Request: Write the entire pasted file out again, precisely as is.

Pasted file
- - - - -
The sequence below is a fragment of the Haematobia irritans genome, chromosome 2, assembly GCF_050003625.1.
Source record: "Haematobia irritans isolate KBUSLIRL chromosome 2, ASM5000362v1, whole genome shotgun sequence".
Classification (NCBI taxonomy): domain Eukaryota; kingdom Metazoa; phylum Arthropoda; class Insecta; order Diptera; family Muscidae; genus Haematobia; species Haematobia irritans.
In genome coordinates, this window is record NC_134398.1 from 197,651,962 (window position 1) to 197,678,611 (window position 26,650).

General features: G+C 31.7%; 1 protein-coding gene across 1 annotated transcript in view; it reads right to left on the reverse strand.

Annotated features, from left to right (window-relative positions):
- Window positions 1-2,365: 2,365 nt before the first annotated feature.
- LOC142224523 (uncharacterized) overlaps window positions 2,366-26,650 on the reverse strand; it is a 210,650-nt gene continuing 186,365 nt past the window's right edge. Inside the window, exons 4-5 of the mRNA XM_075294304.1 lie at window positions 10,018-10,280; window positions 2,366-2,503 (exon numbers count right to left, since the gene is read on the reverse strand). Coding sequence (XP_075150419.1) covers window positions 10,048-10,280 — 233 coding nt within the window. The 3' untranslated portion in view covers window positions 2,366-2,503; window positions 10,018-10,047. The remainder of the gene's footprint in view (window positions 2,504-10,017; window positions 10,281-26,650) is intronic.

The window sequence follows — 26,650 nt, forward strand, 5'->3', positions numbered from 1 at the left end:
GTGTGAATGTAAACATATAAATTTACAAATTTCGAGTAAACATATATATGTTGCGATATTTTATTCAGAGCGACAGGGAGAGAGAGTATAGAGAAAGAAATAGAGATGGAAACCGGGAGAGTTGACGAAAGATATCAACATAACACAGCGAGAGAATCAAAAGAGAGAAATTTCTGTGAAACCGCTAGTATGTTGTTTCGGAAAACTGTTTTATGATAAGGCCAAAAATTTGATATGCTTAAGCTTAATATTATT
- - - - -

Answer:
The sequence below is a fragment of the Haematobia irritans genome, chromosome 2, assembly GCF_050003625.1.
Source record: "Haematobia irritans isolate KBUSLIRL chromosome 2, ASM5000362v1, whole genome shotgun sequence".
Classification (NCBI taxonomy): domain Eukaryota; kingdom Metazoa; phylum Arthropoda; class Insecta; order Diptera; family Muscidae; genus Haematobia; species Haematobia irritans.
In genome coordinates, this window is record NC_134398.1 from 197,651,962 (window position 1) to 197,678,611 (window position 26,650).

General features: G+C 31.7%; 1 protein-coding gene across 1 annotated transcript in view; it reads right to left on the reverse strand.

Annotated features, from left to right (window-relative positions):
- Window positions 1-2,365: 2,365 nt before the first annotated feature.
- LOC142224523 (uncharacterized) overlaps window positions 2,366-26,650 on the reverse strand; it is a 210,650-nt gene continuing 186,365 nt past the window's right edge. Inside the window, exons 4-5 of the mRNA XM_075294304.1 lie at window positions 10,018-10,280; window positions 2,366-2,503 (exon numbers count right to left, since the gene is read on the reverse strand). Coding sequence (XP_075150419.1) covers window positions 10,048-10,280 — 233 coding nt within the window. The 3' untranslated portion in view covers window positions 2,366-2,503; window positions 10,018-10,047. The remainder of the gene's footprint in view (window positions 2,504-10,017; window positions 10,281-26,650) is intronic.

The window sequence follows — 26,650 nt, forward strand, 5'->3', positions numbered from 1 at the left end:
GTGTGAATGTAAACATATAAATTTACAAATTTCGAGTAAACATATATATGTTGCGATATTTTATTCAGAGCGACAGGGAGAGAGAGTATAGAGAAAGAAATAGAGATGGAAACCGGGAGAGTTGACGAAAGATATCAACATAACACAGCGAGAGAATCAAAAGAGAGAAATTTCTGTGAAACCGCTAGTATGTTGTTTCGGAAAACTGTTTTATGATAAGGCCAAAAATTTGATATGCTTAAGCTTAATATTATT